Very rarely are film festivals devoted to those who are neither filmmakers nor actors. But Susan Sontag’s contribution to 20th century artistic endeavor defies convention. The film series in her honor at BAM (May 11-12) screens some of the films which inspired her scalpel-sharp analysis. In On Photography she piles truth upon truth and builds a tower of polemical might. Regarding the Pain of Others and Notes on Camp are also cited as references for this compact but far-reaching program.
The invention which transformed and defined her lifetime is represented by Chris Marker’s remarkable Cuba Si (1961) a photo album of the Cuban revolution which basks in its promise while illuminating the chiaroscuro tones of its conflicted morality. Interviews with My Lai Veterans (1971) is a devastating glimpse of the banality of American evil, while Godard’s unsubtitled deconstruction of a photo from the Yugoslav war Je Vous salue Sarajevo (1994) "s’agit d’une moment de vivre mal et mourir bien." A special treat are the 6 Sontag Screen Tests, Warhol’s characteristically static portraits of an impossibly young Sontag posing as a vamp, beatnik and blank-faced icon. It’s collaboration between an artist whose entire career was a coronation of the mundane and an intellect who found within the commonplace miniature universes of truth. — Jason BogdanerisOur cultural heritage comes to us secondhand. By the time we see the movies we’ve heard so much about, we already have in our minds an idea of what they’re going to be, notions informed by the chiaroscuro lighting and upturned trench coat collars in a noir parody on our favorite cartoon show, or a night spent staying up late with our parents in a hotel room, drifting in and out of sleep and catching fragments of Raiders of the Lost Ark. And so, a decade later, the movies themselves seem insubstantial in comparison to our brilliant, inarticulate imagination.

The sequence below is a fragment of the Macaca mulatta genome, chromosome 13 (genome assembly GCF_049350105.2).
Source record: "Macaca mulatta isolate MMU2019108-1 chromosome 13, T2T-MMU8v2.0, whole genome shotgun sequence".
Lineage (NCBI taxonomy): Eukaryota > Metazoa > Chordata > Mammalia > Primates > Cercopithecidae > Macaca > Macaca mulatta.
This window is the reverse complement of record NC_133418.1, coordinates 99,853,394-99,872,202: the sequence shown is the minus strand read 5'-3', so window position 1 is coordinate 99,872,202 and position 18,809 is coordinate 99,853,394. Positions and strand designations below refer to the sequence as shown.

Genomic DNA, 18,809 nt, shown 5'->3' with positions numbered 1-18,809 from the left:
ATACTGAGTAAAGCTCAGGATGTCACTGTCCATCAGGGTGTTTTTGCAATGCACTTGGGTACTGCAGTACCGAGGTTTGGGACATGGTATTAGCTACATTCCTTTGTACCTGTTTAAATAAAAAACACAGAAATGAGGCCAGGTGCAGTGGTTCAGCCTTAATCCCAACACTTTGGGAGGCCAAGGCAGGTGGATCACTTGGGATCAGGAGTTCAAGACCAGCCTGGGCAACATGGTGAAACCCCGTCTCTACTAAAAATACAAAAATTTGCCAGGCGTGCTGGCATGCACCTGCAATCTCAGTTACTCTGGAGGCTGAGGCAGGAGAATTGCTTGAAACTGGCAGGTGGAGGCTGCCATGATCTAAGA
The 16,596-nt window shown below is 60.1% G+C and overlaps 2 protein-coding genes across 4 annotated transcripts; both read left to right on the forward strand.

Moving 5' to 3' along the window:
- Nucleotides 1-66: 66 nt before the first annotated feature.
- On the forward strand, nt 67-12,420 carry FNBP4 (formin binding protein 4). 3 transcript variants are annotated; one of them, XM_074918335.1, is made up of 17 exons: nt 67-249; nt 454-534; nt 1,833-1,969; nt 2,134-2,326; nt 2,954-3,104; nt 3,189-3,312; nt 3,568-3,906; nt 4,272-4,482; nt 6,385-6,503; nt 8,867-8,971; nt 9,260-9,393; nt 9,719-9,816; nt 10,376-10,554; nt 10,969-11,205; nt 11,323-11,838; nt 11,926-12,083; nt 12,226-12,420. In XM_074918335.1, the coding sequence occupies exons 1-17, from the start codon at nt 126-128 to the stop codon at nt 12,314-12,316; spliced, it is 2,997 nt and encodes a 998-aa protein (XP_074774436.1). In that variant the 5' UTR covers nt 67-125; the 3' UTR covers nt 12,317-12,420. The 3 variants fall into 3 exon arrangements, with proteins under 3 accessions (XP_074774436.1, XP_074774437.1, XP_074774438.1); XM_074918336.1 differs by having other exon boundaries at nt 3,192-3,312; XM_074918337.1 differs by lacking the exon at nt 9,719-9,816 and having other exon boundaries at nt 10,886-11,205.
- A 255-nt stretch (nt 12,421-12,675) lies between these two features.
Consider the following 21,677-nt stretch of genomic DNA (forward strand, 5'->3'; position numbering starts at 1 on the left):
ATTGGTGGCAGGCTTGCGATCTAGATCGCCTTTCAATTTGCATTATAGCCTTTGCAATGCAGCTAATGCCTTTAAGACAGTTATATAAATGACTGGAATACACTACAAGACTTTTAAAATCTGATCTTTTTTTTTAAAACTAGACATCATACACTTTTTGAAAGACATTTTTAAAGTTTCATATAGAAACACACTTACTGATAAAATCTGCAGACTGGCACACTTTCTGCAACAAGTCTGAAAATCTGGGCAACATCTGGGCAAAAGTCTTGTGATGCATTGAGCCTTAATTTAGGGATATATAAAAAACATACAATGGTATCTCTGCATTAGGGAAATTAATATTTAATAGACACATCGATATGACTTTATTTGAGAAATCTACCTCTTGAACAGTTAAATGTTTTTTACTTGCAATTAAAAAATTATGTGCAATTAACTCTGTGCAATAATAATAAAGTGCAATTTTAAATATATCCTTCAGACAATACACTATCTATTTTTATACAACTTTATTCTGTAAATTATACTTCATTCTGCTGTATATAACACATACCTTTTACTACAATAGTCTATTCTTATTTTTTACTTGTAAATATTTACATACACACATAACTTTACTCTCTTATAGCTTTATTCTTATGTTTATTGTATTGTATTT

How can anybody make a movie that lives up to something so primal we can’t even express it? In Miller’s Crossing (at MoMA on the 21st), the Coens attempt to craft a movie made up of the dark, vague contours of the subconscious. Something is inevitably lost in the filling in, but one image — a long shot of two men in the woods, one black-clad, standing with a gun over the other, on his knees and begging for his life — eludes the diminishing grasp of context. (They’ve achieved that excitement one other time in their careers, with the opening shot of Fargo.)
Sergio Leone’s immense gangster epic Once Upon a Time in America (part of BAM’s Leone retrospective) staggers under its own weight, as if Leone thought he could corral the elusiveness of nostalgia by sheer scope. It doesn’t work — it couldn’t — but it’s a hard movie to get out of your head. — Mark Asch